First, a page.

A meeting with Peter Hyldgård last week gave me an interesting insight into the work of videnskab.dk, the Danish science news agency.
Videnskab.dk was created in 2008 as a response to the recommendations published by a gouvernemental think tank on public understanding of science (the report is available here, though only in Danish). One of the think tank’s claims was that science needed to gain visibility in the media through challenging and entertaining programs on science and research. The report also emphasized the need to strengthen the relations between scientists and journalists.
A group of entreprising science journalists grasped this opportunity to create a new online media focusing on science and research. Peter Hyldgård was one of them. They took inspiration from a similar initiative in Norway: forskning.no.
The financing models of the two initiatives are quite different: when forskning.no is an association composed of and financed by 75 research institutions, videnskab.dk is financed by the Danish Ministry of Research with a contribution from the Ministry of Culture. But the editorial principle is the same: the two online media focus on making science, research and learning popular and engaging.
forskning.no and videnskab.dk have also launched a common initiative, sciencenordic.com, to promote nordic research in English.
Videnskab.dk is edited by a team of 6 science journalists with interdisciplinary backgrounds mixing science and journalism. They rely on a large network of freelancers to provide new stories to the website everyday (5-6 new posts a day in average).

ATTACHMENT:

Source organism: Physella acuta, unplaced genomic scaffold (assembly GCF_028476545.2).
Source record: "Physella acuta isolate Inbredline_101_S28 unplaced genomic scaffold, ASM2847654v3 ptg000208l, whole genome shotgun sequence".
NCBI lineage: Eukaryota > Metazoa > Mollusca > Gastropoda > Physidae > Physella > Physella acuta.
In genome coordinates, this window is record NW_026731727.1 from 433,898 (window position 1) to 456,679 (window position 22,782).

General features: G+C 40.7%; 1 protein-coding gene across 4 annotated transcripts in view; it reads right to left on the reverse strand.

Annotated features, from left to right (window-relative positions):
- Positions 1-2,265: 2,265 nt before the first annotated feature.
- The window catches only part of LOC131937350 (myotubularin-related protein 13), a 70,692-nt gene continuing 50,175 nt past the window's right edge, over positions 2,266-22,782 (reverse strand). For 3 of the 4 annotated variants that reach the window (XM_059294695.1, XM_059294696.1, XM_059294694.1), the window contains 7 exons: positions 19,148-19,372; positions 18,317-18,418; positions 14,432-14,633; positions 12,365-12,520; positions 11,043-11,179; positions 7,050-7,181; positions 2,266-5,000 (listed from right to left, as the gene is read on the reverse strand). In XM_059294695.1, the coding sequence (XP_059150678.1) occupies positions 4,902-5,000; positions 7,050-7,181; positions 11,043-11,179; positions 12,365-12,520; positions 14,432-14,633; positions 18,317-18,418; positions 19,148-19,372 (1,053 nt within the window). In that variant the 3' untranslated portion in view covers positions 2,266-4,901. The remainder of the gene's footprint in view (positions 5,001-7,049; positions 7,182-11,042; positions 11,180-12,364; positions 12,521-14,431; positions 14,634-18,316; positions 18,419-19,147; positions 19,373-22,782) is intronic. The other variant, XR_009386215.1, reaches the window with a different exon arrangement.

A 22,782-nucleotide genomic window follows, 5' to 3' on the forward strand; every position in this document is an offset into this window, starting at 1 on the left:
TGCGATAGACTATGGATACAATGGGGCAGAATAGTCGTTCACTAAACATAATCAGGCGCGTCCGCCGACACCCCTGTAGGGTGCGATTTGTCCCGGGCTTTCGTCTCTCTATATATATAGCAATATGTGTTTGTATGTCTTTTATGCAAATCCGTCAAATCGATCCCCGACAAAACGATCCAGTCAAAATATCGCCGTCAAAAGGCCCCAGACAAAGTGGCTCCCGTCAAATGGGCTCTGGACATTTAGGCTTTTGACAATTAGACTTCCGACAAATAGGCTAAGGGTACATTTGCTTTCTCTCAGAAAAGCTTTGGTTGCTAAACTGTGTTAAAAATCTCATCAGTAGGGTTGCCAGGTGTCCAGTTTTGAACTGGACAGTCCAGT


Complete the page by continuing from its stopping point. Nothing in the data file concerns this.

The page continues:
Videnskab.dk has been expanding very fast and is today Scandinavia’s largest online science media. And in a time where resources are scarce for classical newspapers, videnskab.dk contributes to spread more science and research in the media. The investigation of scientific subjects is indeed time consuming and expensive for classical newspapers, so they tend to rely more and more on videnskab.dk to unveil scientific news.
Over the years, videnskab.dk has become an acknowledged media among scientists and hosts today around 60 science blogs. Bloggers are mostly young scientists. Still, publishing articles on the popular web site is not a priority in research institutions. Peter mentioned the example of an enthusiastic PhD student who wanted to publish an article, but was stopped by her mentor, who meant that it was not relevant for her to do it.
Yes, science communicators still have a great job to do to prove the value of their work for science and research! Nina Bjerglund, a enthusiastic blogger writing on public health communication, has published an interesting post on this subject: “Science communication – What’s in it for the scientist? What’s in it for science?”
Peter Hyldgård is convinced that communication is an essential part of successful research: if scientists are not able to communicate on their research in a convincing way, they might fail to get the necessary fundings for their research.
That is why videnskab.dk also offers communication courses where they give scientists methods and tools to identify “core stories” in their work and tell about their research so that it captures the attention of their target group.
Thank you to Peter Hyldgård for his time and interest for my project. He gave me a lot of good ideas to develop this blog, this is priceless!